Cover

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Frontmatter

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Contents

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pp. vii-viii

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Preface

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pp. ix-x

The First World War is doubtless the seminal event of the twentieth century. It is safe to say that had it not occurred, the history of the past hundred years would have been dramatically different. Had major-power war been avoided in 1914, it is likely that there would have been no Soviet Union, no Hitler, no Second World War, no Cold War, no nuclear arms race, and no post--Cold War...

Part One: Theoretical Underpinnings

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Chapter One: Purpose and Method

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pp. 3-18

Until Germany invaded Poland in 1939, it was known simply as the Great War. The label was an understatement. The carnage, both human and political, was unprecedented. According to one estimate, more than 9,000,000 lives were lost: 1,800,000 Germans and 1,700,000 Russians died; France lost 1,350,000 of its citizens, Austria-Hungary more than 1,200,000; Great Britain lost almost...

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Chapter Two: Theories and Explanations

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pp. 19-38

The earliest attempts to "explain" the Great War were virtually coterminous with its outbreak. In fact, some of these efforts preceded the hostilities, as many of the involved powers, but Germany in particular, tried to avoid being held responsible for the looming escalation of the crisis. Shortly after the fighting started, each of the five major European powers released a colored book...

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Chapter Three: Perfect Deterrence Theory: An Overview

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pp. 39-57

To this point, we have seen that extant explanations of the Great War fall short of the mark. Historical narratives fail to provide the element of necessity essential to a satisfying explanation,while studies that focus on long-term or underlying determinants are hard put to establish a causal connection between these background factors, some of which are near constants, and the specific...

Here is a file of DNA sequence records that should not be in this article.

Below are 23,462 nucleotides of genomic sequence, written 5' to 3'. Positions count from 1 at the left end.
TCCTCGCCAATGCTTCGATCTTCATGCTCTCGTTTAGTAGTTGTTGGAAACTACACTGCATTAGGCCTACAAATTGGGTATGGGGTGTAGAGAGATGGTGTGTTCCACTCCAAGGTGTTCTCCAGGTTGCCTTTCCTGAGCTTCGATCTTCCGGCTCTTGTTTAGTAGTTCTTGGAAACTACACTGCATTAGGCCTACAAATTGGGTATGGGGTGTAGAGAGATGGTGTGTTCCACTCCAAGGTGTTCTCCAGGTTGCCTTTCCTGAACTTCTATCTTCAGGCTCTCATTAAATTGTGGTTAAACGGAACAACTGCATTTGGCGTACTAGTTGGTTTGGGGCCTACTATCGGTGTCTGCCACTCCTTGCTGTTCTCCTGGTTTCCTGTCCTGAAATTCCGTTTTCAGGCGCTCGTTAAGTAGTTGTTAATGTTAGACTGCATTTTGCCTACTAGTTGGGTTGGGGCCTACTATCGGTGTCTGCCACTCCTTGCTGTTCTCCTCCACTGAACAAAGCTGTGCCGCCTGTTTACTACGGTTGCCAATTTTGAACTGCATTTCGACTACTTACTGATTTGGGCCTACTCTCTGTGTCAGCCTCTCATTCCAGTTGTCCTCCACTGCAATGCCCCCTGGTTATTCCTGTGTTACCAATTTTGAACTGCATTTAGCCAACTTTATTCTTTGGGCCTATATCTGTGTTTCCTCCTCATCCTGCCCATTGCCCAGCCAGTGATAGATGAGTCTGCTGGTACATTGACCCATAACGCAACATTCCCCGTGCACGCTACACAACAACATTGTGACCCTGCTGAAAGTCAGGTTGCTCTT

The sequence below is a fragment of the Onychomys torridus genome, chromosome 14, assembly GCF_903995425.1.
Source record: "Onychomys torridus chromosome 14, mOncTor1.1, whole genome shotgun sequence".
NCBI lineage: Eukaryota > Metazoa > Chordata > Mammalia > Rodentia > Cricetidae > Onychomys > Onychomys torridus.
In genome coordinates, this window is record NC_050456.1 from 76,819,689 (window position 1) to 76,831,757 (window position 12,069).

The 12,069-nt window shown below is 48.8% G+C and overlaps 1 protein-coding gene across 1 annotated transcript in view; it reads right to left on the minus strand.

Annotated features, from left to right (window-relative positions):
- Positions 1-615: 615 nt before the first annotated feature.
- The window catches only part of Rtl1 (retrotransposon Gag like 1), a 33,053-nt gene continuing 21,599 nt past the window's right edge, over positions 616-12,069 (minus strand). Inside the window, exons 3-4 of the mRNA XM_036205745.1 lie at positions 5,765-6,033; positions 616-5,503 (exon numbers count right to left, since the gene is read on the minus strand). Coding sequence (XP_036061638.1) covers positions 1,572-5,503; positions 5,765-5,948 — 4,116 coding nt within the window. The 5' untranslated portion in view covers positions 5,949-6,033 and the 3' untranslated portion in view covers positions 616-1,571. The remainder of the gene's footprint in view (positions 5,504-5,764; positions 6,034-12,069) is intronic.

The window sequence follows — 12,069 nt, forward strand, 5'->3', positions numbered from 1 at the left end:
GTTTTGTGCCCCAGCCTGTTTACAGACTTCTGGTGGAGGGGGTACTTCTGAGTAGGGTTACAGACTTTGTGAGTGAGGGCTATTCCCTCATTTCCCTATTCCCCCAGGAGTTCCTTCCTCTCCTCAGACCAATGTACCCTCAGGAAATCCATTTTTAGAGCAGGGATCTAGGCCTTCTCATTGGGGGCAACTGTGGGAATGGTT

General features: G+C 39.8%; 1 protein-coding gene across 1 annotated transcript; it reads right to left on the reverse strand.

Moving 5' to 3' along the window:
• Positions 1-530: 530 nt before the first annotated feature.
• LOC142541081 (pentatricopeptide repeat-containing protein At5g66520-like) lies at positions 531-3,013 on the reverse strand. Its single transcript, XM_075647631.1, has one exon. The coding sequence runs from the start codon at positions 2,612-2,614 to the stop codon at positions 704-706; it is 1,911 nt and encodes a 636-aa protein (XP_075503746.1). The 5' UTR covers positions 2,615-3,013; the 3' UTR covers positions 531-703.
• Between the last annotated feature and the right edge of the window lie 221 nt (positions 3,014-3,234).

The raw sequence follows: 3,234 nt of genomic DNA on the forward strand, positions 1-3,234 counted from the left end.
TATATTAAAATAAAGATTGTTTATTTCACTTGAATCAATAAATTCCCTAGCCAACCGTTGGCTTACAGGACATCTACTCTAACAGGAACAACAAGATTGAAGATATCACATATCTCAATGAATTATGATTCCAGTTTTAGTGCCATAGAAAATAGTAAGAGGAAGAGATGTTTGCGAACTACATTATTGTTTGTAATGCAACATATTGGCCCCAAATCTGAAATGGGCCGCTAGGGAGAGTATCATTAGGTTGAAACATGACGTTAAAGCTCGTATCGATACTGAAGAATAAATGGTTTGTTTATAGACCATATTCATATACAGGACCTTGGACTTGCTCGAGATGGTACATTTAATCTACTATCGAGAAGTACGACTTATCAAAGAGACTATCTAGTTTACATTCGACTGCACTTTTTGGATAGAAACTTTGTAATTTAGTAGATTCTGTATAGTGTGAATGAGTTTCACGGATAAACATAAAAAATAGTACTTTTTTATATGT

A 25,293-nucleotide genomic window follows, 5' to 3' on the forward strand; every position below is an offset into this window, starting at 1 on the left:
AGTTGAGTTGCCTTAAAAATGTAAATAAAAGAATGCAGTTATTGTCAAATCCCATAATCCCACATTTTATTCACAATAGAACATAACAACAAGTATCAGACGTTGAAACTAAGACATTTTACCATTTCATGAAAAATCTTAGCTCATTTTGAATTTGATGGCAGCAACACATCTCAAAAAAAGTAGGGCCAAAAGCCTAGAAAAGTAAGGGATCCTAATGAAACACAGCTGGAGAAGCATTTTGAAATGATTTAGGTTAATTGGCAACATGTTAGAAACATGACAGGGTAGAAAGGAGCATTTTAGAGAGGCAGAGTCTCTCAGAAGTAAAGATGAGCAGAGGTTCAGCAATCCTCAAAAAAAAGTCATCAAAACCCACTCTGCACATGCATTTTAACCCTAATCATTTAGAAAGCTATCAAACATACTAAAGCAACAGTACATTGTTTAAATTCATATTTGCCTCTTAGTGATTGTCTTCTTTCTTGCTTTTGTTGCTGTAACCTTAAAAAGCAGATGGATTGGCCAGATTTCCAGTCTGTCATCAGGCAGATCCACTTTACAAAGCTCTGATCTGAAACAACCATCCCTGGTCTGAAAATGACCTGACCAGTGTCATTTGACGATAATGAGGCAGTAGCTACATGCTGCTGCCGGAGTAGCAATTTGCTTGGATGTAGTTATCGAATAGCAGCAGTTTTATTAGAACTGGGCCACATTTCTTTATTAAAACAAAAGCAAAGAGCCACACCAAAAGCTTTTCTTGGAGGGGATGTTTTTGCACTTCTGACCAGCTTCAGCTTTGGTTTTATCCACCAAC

Part Two: Explaining the Great War

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Chapter Four: Bismarck's System

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pp. 61-89

The European state system was in crisis for most of July 1914, but only on August 4, when German troops, heading toward the French border, invaded Belgium, did the system's collapse become all but inevitable. For the first time since 1870, a war between the great powers of Europe was about to break out. Great Britain's foreign secretary, Sir Edward Grey, was among those who recognized...

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Chapter Five: Vienna, Berlin, and the Blank Check

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pp. 90-109

Archduke Franz Ferdinand, the heir apparent to the Austro-Hungarian throne, was assassinated in Sarajevo on June 28, 1914. At 11:00 PM on August 4, Great Britain declared war on Germany.What transpired in between has come to be known as the July Crisis. It is something of a misnomer. The July Crisis should not be thought of as a singular event. During this interval, a number of distinct decisions were...

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Chapter Six: La Guerre Europ

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pp. 110-143

To the casual observer, not much of note seemed to be happening in Europe immediately after the meeting of the Austro-Hungarian Common Ministerial Council on July 7, 1914. The kaiser, intent on not tipping Germany's hand, had the day before departed on a planned cruise aboard his private yacht, the Hohenzollern. And other leaders, in both Berlin and Vienna, acted as if nothing...

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Chapter Seven: Britain's Strategic Dilemma

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pp. 144-167

Under considerable pressure from his political and military advisers, Czar Nicholas II finally consented to a full mobilization of Russian armed forces against both Austria-Hungary and Germany on Thursday, July 30, 1914. The czar's decision clearly placed Germany's policymakers in an untenable position, for the Russian army vastly outnumbered its German counterpart...

Part Three: Endgame

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Chapter Eight: Questions, Answers, Implications

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pp. 171-193

The Great War was clearly a turning point in the history of Europe. Not only did this hegemonic struggle bring "to a terrible end an extraordinary period of a great civilization" (Kagan 1995: 81), but it also "changed everything" that followed (Andelman 2008: 3). So profound was its impact that it is almost impossible to imagine what the state system would look like today had the war...

References

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pp. 195-208

Index

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pp. 209-214